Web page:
In the 1990s and early 2000s, tech companies moved in droves from using expensive servers from companies like Sun Microsystems to using commodity hardware and open source software, like Linux-based operating systems and the Apache web server.
Since then, developers have come up with powerful, open source tools to quickly and reliably deploy code and data to the collections of servers that deliver web and app content without having to interact with the individual machines. But networking switches–the computers that route packets data to and from individual servers in a data center–have largely continued to rely on proprietary software running on specialized machines made by vendors like Cisco Systems and Juniper Networks.
And configuring these machines, with vendor-specific interfaces, can be hard to automate and reliant on the talent and knowledge of specialized network engineers, says Najam Ahmad, the director of technical operations at Facebook. But the social networking giant is at the forefront of an industry effort to move networking equipment to machines built on open source designs and running Linux-based systems.
“As the web companies are scaling and have to build new infrastructure, networking becomes a bottleneck,” says Ahmad.
Moving to open source designs and software would ultimately let companies like Facebook buy intercompatible switches from a variety of vendors, just as they can now do with other computing hardware, instead of choosing between proprietary models from the current vendors, each with their own idiosyncratic interfaces.
“We are working together, in the open, to design and build smarter, more scalable, more efficient data center technologies–but we’re still connecting them to the outside world using black-box switches that haven’t been designed for deployment at scale and don’t allow consumers to modify or replace the software that runs on them,” wrote Frank Frankovsky, the head of the Open Compute Project, in a May blog post.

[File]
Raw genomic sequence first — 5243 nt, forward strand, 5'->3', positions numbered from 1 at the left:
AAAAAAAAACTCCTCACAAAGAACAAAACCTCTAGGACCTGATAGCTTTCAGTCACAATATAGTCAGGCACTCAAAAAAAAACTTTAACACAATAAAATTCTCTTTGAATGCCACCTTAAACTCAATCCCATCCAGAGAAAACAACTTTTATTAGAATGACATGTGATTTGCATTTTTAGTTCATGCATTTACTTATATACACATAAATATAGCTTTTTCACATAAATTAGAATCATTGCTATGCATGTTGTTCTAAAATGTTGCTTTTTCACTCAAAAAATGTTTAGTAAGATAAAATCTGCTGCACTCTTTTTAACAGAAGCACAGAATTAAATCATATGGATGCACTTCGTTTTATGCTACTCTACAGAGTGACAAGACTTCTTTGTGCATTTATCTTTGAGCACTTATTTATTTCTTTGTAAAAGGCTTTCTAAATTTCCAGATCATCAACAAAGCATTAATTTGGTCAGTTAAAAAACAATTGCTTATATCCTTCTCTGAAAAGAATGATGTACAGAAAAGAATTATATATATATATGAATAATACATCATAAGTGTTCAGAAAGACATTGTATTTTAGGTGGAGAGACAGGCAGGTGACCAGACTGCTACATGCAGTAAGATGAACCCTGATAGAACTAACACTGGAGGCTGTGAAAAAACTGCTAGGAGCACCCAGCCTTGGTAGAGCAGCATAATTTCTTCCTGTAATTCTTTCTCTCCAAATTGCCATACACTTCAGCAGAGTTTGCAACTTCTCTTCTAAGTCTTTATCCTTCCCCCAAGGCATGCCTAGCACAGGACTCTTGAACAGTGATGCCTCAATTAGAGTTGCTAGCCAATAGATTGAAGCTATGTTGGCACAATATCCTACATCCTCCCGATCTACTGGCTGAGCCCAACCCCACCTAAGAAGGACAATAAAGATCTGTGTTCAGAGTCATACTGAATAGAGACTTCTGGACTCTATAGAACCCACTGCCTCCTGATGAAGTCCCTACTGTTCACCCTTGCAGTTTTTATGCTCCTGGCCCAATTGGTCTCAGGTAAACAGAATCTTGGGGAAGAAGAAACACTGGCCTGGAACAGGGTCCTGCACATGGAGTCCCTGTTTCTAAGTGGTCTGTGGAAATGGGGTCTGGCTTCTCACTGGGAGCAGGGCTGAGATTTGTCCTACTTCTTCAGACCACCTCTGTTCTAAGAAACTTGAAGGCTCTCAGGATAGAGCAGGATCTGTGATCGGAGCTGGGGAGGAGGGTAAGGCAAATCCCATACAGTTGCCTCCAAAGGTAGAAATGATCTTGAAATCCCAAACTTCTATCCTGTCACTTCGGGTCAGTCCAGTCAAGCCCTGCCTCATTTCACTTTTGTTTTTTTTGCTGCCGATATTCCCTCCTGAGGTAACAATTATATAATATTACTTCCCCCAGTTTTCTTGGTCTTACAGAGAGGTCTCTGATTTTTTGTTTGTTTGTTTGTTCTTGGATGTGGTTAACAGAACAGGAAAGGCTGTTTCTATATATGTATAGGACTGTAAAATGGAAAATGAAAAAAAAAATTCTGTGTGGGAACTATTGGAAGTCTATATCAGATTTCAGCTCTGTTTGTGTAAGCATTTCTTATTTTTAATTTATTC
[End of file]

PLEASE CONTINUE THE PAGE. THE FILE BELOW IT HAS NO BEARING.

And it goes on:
The Open Compute Project was initially created by Facebook to share efficient, nonproprietary data center hardware designs and software, and Facebook’s Ahmad is leading the group’s effort to develop and promote open source switch designs.
Facebook’s testing a switch design called Wedge that uses commercially available hardware and runs a Linux distribution called FBOSS based on software the company already uses to drive its servers, he says. When Wedge and FBOSS have proven themselves internally, Facebook plans to make the designs and codes open source through the Open Compute Project.
“The demand is definitely there,” says Ahmad, who argues a move to open source will let tech companies configure their network switches as readily as they now configure other computers.
“If you look at web companies like ourselves, we manage hundreds of thousands of servers which have a whole development environment, they have configuration tools,” he says. “We want to be able to leverage the same engineering resources [for networking equipment].”
In the long term, major switch vendors will likely migrate to open source technology to stay competitive, or at least make their proprietary systems more intercompatible, says James Kelleher, a senior analyst at Argus Research who covers the telecom equipment sector.
Already, Juniper is offering more programmable switches, but in more established markets the transition will likely be gradual, Kelleher predicts.
“Cisco is so well entrenched in the enterprise,” he says. “It’s gonna to be kind of hard to dislodge them or to switch quickly.”
In the meantime, Facebook’s new Wedge-based switches use commercially available and well-documented chips from vendors such as Broadcom to handle the actual processing of networking data, and FBOSS is effectively the operating system Facebook uses for its servers augmented with additional code to talk to the networking chips, Ahmad says.
“You still have to write some code to be able to talk to the chip, to be able to program the chip,” he says. “Linux provides a development environment where you can do that.”
Networking vendors such as Cumulus Networks are willing to provide buyers support for the switches, he says, and being able to more efficiently configure the devices provides a big efficiency gain.
A main challenge for many organizations may be bridging gaps that now exist between server and network engineers, says Ahmad, though he predicts those barriers may erode as both teams come to use more similar hardware and software.
“The most interesting thing in most companies is organizational issues,” he says. “The server side and network side are very separate teams, and you can’t stand on each others toes, as it may be.”